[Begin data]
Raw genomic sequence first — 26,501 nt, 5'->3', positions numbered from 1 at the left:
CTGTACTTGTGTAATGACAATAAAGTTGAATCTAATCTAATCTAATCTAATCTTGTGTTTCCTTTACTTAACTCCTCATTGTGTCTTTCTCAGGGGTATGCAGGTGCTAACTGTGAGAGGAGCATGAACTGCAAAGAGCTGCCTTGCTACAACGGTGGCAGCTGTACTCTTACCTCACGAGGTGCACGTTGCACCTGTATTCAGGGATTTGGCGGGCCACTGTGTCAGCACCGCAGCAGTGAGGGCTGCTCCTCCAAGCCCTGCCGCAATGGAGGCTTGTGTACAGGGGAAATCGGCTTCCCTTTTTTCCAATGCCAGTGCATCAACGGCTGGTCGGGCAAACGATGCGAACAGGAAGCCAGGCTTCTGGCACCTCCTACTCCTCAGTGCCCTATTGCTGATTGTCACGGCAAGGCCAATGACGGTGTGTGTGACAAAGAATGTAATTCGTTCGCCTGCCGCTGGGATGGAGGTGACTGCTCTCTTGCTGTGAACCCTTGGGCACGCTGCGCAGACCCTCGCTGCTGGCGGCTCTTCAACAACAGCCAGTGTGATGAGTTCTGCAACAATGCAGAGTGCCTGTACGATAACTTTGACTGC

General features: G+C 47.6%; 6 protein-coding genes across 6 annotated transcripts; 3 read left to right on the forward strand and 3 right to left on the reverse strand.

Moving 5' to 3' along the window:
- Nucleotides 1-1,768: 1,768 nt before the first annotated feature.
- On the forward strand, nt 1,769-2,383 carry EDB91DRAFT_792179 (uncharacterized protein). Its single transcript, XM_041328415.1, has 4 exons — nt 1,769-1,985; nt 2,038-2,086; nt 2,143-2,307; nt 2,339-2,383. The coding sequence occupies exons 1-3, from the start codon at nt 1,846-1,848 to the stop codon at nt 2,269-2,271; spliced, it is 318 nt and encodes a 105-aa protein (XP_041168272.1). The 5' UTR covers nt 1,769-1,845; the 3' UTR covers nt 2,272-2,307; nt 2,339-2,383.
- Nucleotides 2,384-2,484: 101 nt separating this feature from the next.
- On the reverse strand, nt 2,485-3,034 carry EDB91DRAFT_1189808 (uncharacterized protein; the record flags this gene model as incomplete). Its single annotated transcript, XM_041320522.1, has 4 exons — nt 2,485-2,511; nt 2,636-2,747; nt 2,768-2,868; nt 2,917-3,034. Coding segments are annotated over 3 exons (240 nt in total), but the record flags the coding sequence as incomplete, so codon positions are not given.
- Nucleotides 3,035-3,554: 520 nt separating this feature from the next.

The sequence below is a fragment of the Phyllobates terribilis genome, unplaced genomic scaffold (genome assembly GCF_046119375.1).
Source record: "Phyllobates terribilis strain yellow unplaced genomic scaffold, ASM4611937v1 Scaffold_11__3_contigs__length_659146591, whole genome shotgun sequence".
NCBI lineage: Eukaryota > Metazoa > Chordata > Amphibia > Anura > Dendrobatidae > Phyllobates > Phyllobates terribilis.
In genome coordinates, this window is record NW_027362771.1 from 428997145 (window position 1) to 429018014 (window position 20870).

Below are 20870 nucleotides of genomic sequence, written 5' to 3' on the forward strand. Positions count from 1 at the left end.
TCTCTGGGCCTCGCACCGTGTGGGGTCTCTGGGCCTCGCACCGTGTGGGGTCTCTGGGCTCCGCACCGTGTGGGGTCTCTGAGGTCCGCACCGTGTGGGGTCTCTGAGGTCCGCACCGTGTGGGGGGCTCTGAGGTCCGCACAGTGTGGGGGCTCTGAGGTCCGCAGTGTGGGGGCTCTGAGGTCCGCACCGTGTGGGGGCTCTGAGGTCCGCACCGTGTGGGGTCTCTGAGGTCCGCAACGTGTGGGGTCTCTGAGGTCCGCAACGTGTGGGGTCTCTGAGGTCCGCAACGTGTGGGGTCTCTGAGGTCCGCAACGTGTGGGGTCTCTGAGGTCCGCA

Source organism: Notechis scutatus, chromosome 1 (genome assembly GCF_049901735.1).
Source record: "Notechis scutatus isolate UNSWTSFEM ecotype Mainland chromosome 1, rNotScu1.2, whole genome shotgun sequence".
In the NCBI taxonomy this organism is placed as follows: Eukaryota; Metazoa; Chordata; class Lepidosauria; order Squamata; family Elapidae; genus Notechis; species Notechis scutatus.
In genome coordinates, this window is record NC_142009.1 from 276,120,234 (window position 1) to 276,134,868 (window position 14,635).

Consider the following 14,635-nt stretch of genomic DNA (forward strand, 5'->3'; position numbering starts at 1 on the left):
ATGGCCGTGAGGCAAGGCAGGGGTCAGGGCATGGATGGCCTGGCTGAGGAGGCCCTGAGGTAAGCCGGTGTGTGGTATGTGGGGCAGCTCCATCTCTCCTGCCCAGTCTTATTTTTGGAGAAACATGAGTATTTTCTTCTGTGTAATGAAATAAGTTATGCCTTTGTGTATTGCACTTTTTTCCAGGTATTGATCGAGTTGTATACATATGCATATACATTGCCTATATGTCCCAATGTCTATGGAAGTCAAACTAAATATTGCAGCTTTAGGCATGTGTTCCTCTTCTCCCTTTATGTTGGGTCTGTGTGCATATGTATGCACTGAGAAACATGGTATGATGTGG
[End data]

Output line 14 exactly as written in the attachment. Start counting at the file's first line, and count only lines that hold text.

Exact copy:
Below are 20870 nucleotides of genomic sequence, written 5' to 3' on the forward strand. Positions count from 1 at the left end.